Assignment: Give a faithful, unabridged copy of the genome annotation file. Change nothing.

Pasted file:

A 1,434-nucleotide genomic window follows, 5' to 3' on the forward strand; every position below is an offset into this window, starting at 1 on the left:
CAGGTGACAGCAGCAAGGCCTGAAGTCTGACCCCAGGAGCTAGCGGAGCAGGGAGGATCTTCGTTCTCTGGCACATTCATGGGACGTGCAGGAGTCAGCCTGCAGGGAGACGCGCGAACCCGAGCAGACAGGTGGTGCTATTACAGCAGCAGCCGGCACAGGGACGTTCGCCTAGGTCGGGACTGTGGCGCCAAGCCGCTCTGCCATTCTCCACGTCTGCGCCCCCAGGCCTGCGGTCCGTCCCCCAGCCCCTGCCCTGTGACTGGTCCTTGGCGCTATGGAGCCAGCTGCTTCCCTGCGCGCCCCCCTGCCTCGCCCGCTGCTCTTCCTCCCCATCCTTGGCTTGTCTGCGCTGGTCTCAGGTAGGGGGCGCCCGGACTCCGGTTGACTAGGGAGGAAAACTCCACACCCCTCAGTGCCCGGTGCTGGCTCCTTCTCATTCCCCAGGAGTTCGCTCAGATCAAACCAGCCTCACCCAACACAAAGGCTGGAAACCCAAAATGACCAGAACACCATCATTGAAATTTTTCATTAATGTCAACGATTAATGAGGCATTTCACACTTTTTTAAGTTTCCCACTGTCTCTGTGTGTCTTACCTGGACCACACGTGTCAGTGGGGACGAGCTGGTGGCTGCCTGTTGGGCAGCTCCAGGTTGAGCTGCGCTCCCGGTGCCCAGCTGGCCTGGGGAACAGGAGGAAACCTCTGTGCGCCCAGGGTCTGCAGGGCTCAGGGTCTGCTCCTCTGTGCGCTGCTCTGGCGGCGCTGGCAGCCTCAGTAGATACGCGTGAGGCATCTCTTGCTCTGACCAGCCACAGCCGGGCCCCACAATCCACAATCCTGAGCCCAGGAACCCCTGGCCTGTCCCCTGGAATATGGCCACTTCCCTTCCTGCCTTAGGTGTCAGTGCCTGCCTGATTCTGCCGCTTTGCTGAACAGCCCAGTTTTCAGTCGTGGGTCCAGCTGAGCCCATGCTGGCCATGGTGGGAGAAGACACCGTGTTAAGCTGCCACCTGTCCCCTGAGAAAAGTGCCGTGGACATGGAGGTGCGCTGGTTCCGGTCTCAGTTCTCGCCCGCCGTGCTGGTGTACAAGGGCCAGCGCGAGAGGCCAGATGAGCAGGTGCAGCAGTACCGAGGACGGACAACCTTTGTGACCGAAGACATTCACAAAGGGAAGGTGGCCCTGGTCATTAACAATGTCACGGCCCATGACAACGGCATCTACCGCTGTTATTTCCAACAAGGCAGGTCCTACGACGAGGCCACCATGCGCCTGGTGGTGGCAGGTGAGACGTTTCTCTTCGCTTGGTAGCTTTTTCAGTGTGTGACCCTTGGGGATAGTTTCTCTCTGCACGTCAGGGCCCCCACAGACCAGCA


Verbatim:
A 1,434-nucleotide genomic window follows, 5' to 3' on the forward strand; every position below is an offset into this window, starting at 1 on the left:
CAGGTGACAGCAGCAAGGCCTGAAGTCTGACCCCAGGAGCTAGCGGAGCAGGGAGGATCTTCGTTCTCTGGCACATTCATGGGACGTGCAGGAGTCAGCCTGCAGGGAGACGCGCGAACCCGAGCAGACAGGTGGTGCTATTACAGCAGCAGCCGGCACAGGGACGTTCGCCTAGGTCGGGACTGTGGCGCCAAGCCGCTCTGCCATTCTCCACGTCTGCGCCCCCAGGCCTGCGGTCCGTCCCCCAGCCCCTGCCCTGTGACTGGTCCTTGGCGCTATGGAGCCAGCTGCTTCCCTGCGCGCCCCCCTGCCTCGCCCGCTGCTCTTCCTCCCCATCCTTGGCTTGTCTGCGCTGGTCTCAGGTAGGGGGCGCCCGGACTCCGGTTGACTAGGGAGGAAAACTCCACACCCCTCAGTGCCCGGTGCTGGCTCCTTCTCATTCCCCAGGAGTTCGCTCAGATCAAACCAGCCTCACCCAACACAAAGGCTGGAAACCCAAAATGACCAGAACACCATCATTGAAATTTTTCATTAATGTCAACGATTAATGAGGCATTTCACACTTTTTTAAGTTTCCCACTGTCTCTGTGTGTCTTACCTGGACCACACGTGTCAGTGGGGACGAGCTGGTGGCTGCCTGTTGGGCAGCTCCAGGTTGAGCTGCGCTCCCGGTGCCCAGCTGGCCTGGGGAACAGGAGGAAACCTCTGTGCGCCCAGGGTCTGCAGGGCTCAGGGTCTGCTCCTCTGTGCGCTGCTCTGGCGGCGCTGGCAGCCTCAGTAGATACGCGTGAGGCATCTCTTGCTCTGACCAGCCACAGCCGGGCCCCACAATCCACAATCCTGAGCCCAGGAACCCCTGGCCTGTCCCCTGGAATATGGCCACTTCCCTTCCTGCCTTAGGTGTCAGTGCCTGCCTGATTCTGCCGCTTTGCTGAACAGCCCAGTTTTCAGTCGTGGGTCCAGCTGAGCCCATGCTGGCCATGGTGGGAGAAGACACCGTGTTAAGCTGCCACCTGTCCCCTGAGAAAAGTGCCGTGGACATGGAGGTGCGCTGGTTCCGGTCTCAGTTCTCGCCCGCCGTGCTGGTGTACAAGGGCCAGCGCGAGAGGCCAGATGAGCAGGTGCAGCAGTACCGAGGACGGACAACCTTTGTGACCGAAGACATTCACAAAGGGAAGGTGGCCCTGGTCATTAACAATGTCACGGCCCATGACAACGGCATCTACCGCTGTTATTTCCAACAAGGCAGGTCCTACGACGAGGCCACCATGCGCCTGGTGGTGGCAGGTGAGACGTTTCTCTTCGCTTGGTAGCTTTTTCAGTGTGTGACCCTTGGGGATAGTTTCTCTCTGCACGTCAGGGCCCCCACAGACCAGCA